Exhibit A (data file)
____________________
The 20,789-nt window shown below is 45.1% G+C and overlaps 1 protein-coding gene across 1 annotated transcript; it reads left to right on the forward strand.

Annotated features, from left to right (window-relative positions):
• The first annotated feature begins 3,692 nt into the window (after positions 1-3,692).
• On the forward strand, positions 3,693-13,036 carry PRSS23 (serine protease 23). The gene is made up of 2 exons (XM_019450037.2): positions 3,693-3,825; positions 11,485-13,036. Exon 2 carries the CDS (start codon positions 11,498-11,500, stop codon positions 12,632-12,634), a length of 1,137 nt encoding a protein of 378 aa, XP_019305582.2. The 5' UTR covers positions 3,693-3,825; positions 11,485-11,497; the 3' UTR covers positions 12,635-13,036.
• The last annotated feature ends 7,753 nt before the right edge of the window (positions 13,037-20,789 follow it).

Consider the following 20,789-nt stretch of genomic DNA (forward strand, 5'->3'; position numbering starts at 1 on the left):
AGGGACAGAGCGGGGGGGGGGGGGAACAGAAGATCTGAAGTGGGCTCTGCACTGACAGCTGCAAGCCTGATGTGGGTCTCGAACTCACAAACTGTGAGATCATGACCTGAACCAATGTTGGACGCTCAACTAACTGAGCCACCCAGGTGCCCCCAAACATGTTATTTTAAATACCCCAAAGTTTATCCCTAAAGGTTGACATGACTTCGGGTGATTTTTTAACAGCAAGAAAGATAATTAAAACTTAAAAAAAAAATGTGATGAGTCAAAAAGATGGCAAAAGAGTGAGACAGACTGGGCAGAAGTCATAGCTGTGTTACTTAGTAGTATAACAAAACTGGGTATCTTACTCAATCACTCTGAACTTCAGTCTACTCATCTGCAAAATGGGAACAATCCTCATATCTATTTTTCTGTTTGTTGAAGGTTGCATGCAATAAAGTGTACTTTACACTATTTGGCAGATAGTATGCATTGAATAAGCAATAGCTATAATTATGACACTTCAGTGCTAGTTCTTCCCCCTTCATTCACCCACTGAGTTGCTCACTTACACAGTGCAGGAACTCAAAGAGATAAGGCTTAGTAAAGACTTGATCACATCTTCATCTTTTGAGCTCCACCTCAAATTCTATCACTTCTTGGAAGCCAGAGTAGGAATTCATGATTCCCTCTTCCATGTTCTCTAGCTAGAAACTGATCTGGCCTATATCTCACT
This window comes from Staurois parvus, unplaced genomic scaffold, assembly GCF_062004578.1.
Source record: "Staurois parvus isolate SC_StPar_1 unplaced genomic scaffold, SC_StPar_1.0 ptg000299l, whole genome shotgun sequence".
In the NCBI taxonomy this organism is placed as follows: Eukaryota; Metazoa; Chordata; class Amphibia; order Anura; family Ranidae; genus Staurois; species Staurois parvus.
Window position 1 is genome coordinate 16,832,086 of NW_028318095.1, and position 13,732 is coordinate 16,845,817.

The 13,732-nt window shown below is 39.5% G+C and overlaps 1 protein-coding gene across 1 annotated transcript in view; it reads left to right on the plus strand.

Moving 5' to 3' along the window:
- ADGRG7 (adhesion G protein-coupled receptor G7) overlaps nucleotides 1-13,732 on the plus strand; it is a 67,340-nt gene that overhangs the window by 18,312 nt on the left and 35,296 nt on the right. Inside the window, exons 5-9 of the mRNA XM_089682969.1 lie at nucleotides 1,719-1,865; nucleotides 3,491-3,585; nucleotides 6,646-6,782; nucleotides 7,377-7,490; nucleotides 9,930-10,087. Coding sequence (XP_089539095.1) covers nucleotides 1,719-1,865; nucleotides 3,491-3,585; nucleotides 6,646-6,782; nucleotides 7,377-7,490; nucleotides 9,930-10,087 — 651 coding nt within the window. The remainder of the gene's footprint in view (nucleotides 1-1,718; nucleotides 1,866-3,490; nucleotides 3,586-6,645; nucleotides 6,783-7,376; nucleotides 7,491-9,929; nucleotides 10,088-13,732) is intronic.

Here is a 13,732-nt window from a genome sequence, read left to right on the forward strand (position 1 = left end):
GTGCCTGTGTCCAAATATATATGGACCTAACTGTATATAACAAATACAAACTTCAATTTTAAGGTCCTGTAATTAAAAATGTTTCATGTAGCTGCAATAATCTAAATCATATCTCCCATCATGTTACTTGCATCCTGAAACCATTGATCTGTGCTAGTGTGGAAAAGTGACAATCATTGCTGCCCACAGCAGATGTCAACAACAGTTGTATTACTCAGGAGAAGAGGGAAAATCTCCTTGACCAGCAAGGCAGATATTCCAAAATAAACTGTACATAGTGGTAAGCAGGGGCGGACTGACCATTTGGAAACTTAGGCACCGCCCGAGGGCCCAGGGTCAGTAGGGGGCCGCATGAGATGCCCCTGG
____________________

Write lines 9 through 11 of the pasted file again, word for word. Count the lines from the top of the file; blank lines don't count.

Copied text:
Source record: "Staurois parvus isolate SC_StPar_1 unplaced genomic scaffold, SC_StPar_1.0 ptg000299l, whole genome shotgun sequence".
In the NCBI taxonomy this organism is placed as follows: Eukaryota; Metazoa; Chordata; class Amphibia; order Anura; family Ranidae; genus Staurois; species Staurois parvus.
Window position 1 is genome coordinate 16,832,086 of NW_028318095.1, and position 13,732 is coordinate 16,845,817.